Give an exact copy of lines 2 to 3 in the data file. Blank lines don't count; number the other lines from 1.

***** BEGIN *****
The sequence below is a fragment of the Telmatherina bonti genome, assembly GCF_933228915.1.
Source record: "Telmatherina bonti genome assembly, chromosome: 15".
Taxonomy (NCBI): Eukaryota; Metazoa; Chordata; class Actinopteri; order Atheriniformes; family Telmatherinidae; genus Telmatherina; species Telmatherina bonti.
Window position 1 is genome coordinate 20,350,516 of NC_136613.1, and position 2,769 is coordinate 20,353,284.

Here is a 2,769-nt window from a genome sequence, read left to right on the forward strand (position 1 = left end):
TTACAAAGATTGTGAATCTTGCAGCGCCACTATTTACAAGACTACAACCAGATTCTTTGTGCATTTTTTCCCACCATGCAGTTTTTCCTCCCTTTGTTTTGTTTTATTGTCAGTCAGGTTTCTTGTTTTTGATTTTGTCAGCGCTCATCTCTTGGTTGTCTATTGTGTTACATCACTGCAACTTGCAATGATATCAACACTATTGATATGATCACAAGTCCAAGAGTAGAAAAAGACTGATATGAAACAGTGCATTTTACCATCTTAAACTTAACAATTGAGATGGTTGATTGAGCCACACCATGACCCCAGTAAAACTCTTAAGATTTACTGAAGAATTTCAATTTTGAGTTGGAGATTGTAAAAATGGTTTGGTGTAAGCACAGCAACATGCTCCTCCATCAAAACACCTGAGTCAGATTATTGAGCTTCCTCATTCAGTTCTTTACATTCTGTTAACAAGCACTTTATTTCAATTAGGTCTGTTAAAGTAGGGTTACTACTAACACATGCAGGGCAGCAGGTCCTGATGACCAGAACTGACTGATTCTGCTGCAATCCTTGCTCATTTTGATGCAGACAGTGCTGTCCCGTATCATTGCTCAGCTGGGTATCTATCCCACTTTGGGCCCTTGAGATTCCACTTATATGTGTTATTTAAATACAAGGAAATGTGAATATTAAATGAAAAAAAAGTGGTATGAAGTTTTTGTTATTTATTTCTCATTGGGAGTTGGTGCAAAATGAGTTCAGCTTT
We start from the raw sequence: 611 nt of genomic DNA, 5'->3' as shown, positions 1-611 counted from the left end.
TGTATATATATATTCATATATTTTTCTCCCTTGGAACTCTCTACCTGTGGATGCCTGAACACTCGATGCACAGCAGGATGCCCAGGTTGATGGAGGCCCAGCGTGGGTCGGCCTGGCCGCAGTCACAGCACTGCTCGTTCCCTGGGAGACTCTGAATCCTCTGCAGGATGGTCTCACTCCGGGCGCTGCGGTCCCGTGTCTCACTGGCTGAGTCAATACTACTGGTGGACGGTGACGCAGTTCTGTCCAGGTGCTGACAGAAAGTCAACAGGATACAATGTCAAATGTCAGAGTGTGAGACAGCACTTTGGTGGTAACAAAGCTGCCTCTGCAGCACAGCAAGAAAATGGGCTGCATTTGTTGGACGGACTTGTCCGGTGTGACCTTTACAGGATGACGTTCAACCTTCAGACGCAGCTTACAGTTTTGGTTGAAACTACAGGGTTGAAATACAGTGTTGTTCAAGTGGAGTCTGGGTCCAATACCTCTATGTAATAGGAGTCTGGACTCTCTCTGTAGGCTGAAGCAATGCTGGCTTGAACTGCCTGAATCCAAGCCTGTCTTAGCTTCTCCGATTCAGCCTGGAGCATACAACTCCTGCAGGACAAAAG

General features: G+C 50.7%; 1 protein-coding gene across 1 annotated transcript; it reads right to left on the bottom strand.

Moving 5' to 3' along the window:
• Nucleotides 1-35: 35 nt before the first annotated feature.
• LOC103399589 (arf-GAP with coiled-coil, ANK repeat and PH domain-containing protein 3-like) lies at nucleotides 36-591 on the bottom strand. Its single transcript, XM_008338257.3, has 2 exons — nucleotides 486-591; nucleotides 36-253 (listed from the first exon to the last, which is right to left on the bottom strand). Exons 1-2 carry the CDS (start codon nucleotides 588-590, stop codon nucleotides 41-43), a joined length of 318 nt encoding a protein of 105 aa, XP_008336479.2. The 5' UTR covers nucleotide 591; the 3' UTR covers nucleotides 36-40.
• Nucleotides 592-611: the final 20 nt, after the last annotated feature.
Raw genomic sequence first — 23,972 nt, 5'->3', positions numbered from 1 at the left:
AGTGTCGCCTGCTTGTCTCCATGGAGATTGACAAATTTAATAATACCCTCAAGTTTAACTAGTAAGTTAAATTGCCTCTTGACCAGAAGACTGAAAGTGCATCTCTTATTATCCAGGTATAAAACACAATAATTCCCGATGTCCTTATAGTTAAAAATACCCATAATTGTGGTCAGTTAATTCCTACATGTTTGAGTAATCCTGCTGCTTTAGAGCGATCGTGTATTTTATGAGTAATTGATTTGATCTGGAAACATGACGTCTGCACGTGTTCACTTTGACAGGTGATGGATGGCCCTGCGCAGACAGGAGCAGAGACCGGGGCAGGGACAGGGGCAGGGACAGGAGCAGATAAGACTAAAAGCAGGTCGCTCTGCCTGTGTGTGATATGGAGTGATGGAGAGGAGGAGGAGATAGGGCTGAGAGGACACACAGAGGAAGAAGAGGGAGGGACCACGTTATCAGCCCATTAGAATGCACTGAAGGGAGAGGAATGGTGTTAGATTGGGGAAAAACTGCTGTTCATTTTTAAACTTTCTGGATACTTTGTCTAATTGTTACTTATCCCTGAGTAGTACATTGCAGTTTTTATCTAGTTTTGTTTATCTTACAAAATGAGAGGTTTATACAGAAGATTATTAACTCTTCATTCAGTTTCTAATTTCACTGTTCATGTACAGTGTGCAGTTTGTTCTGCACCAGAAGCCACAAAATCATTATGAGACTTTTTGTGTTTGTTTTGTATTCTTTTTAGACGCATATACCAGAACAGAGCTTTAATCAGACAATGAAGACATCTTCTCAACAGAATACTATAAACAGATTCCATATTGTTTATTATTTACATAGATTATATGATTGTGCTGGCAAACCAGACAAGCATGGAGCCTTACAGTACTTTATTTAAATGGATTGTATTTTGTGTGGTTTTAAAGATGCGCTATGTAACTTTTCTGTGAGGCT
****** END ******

Source record: "Telmatherina bonti genome assembly, chromosome: 15".
Taxonomy (NCBI): Eukaryota; Metazoa; Chordata; class Actinopteri; order Atheriniformes; family Telmatherinidae; genus Telmatherina; species Telmatherina bonti.